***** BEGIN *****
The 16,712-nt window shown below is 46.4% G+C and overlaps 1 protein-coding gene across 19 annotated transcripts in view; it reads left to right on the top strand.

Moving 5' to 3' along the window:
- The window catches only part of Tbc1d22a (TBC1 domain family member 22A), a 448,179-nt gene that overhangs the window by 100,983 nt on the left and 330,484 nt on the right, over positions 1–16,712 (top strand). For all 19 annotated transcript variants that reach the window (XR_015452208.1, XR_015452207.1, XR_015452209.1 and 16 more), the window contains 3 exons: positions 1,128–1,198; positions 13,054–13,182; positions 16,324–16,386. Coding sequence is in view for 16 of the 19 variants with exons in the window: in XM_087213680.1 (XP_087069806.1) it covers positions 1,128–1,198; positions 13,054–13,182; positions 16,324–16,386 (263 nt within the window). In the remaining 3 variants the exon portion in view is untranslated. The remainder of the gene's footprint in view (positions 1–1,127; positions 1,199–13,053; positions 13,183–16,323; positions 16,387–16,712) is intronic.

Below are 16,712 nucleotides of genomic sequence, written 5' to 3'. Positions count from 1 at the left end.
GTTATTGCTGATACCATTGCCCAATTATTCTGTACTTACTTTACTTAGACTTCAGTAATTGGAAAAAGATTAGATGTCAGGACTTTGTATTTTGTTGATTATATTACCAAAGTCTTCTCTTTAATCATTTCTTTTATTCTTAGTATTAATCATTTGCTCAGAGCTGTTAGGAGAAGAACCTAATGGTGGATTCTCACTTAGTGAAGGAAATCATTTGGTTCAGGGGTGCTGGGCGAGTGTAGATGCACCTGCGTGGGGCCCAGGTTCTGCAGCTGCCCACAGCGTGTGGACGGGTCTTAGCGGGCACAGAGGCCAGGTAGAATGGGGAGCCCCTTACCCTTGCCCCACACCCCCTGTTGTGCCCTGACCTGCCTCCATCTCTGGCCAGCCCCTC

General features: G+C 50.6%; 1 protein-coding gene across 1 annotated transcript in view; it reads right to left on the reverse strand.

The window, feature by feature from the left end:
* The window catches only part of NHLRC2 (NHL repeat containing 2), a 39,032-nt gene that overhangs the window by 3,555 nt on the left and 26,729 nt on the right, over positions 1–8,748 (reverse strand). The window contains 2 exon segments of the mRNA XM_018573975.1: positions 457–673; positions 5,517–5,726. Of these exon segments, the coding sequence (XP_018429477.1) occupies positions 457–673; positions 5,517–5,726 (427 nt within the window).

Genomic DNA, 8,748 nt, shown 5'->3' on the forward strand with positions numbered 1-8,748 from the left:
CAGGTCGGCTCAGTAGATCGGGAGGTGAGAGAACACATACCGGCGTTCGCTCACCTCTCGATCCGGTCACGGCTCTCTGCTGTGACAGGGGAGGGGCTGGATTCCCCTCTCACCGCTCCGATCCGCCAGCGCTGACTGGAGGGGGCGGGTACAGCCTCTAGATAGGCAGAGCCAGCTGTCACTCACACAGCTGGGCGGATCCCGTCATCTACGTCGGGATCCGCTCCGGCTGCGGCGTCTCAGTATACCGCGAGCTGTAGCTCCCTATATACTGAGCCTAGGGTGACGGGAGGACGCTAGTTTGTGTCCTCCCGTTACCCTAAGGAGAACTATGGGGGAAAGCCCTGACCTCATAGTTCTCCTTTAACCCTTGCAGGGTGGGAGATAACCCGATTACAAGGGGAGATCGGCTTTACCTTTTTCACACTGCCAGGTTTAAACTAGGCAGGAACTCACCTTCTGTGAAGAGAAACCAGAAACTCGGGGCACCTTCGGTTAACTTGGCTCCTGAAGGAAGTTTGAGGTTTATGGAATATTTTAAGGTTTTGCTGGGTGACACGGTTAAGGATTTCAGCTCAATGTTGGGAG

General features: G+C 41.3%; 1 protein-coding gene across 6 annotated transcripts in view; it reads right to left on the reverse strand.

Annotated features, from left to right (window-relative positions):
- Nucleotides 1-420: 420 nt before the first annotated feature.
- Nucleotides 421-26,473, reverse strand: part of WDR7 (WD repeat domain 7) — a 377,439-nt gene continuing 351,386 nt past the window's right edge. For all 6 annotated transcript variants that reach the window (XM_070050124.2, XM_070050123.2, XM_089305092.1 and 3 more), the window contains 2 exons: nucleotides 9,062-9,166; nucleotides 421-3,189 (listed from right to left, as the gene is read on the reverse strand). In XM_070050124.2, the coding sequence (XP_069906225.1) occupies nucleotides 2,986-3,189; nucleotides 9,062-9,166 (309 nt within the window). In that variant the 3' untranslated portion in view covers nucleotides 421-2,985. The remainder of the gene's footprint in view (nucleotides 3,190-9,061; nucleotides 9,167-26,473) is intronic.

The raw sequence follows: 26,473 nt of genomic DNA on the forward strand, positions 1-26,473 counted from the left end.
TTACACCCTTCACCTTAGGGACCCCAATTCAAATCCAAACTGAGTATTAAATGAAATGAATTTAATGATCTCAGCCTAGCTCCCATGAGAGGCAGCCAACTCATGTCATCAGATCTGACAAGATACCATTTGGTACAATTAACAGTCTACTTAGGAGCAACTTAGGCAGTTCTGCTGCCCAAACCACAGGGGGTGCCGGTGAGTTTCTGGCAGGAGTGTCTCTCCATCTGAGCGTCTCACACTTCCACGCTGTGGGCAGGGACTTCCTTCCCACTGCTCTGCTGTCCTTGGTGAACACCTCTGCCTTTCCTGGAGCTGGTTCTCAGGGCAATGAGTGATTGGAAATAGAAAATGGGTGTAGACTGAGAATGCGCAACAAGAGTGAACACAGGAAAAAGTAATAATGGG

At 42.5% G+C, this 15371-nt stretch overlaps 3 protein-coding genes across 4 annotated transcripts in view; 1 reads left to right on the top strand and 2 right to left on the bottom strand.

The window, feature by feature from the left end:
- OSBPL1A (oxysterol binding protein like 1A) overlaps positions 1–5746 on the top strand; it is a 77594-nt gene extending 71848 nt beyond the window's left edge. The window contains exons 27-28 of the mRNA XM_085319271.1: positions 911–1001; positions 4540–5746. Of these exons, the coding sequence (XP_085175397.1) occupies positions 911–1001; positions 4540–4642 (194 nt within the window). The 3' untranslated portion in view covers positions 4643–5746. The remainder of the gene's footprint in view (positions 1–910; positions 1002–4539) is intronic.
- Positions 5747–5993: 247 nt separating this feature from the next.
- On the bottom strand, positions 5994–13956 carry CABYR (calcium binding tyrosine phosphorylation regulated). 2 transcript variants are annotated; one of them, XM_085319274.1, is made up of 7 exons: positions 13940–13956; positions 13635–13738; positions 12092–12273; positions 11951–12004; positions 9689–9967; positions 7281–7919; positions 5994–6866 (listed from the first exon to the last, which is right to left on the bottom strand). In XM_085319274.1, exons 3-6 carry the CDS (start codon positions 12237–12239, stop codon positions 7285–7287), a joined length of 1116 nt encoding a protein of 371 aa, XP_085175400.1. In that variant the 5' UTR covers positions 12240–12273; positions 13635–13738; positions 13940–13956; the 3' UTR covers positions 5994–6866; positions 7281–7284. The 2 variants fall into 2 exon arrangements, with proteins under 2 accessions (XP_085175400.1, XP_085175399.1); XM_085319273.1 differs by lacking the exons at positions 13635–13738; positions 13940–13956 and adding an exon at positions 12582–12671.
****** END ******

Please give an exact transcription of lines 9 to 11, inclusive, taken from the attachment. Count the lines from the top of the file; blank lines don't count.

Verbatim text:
Genomic DNA, 8,748 nt, shown 5'->3' on the forward strand with positions numbered 1-8,748 from the left:
CAGGTCGGCTCAGTAGATCGGGAGGTGAGAGAACACATACCGGCGTTCGCTCACCTCTCGATCCGGTCACGGCTCTCTGCTGTGACAGGGGAGGGGCTGGATTCCCCTCTCACCGCTCCGATCCGCCAGCGCTGACTGGAGGGGGCGGGTACAGCCTCTAGATAGGCAGAGCCAGCTGTCACTCACACAGCTGGGCGGATCCCGTCATCTACGTCGGGATCCGCTCCGGCTGCGGCGTCTCAGTATACCGCGAGCTGTAGCTCCCTATATACTGAGCCTAGGGTGACGGGAGGACGCTAGTTTGTGTCCTCCCGTTACCCTAAGGAGAACTATGGGGGAAAGCCCTGACCTCATAGTTCTCCTTTAACCCTTGCAGGGTGGGAGATAACCCGATTACAAGGGGAGATCGGCTTTACCTTTTTCACACTGCCAGGTTTAAACTAGGCAGGAACTCACCTTCTGTGAAGAGAAACCAGAAACTCGGGGCACCTTCGGTTAACTTGGCTCCTGAAGGAAGTTTGAGGTTTATGGAATATTTTAAGGTTTTGCTGGGTGACACGGTTAAGGATTTCAGCTCAATGTTGGGAG

General features: G+C 41.3%; 1 protein-coding gene across 6 annotated transcripts in view; it reads right to left on the reverse strand.